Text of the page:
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Mr. Mitchell: It is good to see what has happened in Scotland, where closures were approved by the authorities—another development that we should encourage.

Andrew George: The hon. Gentleman mentions area closures. Does he endorse the industry-led efforts to close the Trevose grounds—very important juvenile and spawning grounds—that have resulted in a noticeable increase in stock and a reduction in effort control? It is worth emphasising that it was an industry-led proposal. It is important, because in a mixed fishery, it is impossible not to catch some of the stock whose landing the European Commission is keen to prevent.

Mr. Mitchell: I am grateful to the hon. Gentleman. I did not give way at first as I expected to hear an interjection in a Scottish accent, so I was somewhat confused geographically. He is absolutely right that the industry has been conscientious in developing that sort of area measure, with which, I believe, the future lies.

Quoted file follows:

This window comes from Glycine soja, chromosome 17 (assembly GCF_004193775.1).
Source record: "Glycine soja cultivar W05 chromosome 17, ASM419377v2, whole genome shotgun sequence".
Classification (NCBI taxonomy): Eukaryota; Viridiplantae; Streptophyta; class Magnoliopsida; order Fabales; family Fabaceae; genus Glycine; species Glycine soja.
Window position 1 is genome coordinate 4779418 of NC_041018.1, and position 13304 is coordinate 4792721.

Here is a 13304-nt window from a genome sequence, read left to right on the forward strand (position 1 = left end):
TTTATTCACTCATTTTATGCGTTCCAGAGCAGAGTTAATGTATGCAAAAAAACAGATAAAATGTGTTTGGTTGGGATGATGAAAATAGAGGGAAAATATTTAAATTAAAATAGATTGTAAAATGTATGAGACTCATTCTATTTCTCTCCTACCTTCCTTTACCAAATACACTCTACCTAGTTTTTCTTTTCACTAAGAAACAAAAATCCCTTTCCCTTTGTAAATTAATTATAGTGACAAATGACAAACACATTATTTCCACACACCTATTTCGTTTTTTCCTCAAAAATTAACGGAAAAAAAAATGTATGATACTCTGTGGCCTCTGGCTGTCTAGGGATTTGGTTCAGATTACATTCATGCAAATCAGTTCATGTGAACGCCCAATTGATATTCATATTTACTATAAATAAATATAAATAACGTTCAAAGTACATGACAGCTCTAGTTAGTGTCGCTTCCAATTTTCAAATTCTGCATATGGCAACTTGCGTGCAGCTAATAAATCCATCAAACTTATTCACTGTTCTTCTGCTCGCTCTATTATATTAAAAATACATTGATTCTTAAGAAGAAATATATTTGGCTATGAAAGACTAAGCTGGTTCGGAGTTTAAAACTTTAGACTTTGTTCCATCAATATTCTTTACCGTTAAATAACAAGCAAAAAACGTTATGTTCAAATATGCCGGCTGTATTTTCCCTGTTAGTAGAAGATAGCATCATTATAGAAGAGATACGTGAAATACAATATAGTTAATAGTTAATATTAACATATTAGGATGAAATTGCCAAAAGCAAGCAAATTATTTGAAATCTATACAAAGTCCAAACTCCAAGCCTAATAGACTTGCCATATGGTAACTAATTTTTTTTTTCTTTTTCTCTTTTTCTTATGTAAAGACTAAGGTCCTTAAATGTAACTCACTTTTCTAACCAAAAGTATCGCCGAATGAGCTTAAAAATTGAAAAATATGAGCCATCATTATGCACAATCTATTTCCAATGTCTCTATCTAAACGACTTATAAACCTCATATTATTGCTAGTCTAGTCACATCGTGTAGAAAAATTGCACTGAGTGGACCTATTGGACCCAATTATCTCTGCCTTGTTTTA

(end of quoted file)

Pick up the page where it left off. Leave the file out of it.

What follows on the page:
We can promote conservation by having observers on fishing vessels—and if we cannot have an observer, we can have closed-circuit television. It is interesting that the industry is up for both of those developments and is making proposals to develop them, but acceptance by Brussels has been very laggardly. Today’s industry wants to conserve stocks and sees the importance of sustainability, which is obviously a way of keeping the industry going, yet it has been restricted by the common fisheries policy, which is supposed to be about conservation.

I shall not go into too much detail over what to look for in the negotiations, as other Members have done it better. The first prospects were gloomy—I read in Fishing News a headline saying, “EU wants big cuts in TACs for 2009”. It goes on week after week. I am glad that the ICES proposals were published in advance and that they are now open to debate and discussion, because the industry needs a say on the science as well. There is a long-standing misunderstanding between the fishing industry and the scientists, particularly about where the checks are done. The scientists seem to want to trawl in the same place with the same can of trawl gear that they trawled with last year, whereas, as far as I know, fish move around. The fishermen know where they are, but the scientists appear not to. That distorts the results. I think that the ICES figures were first published in June; they were gloomy.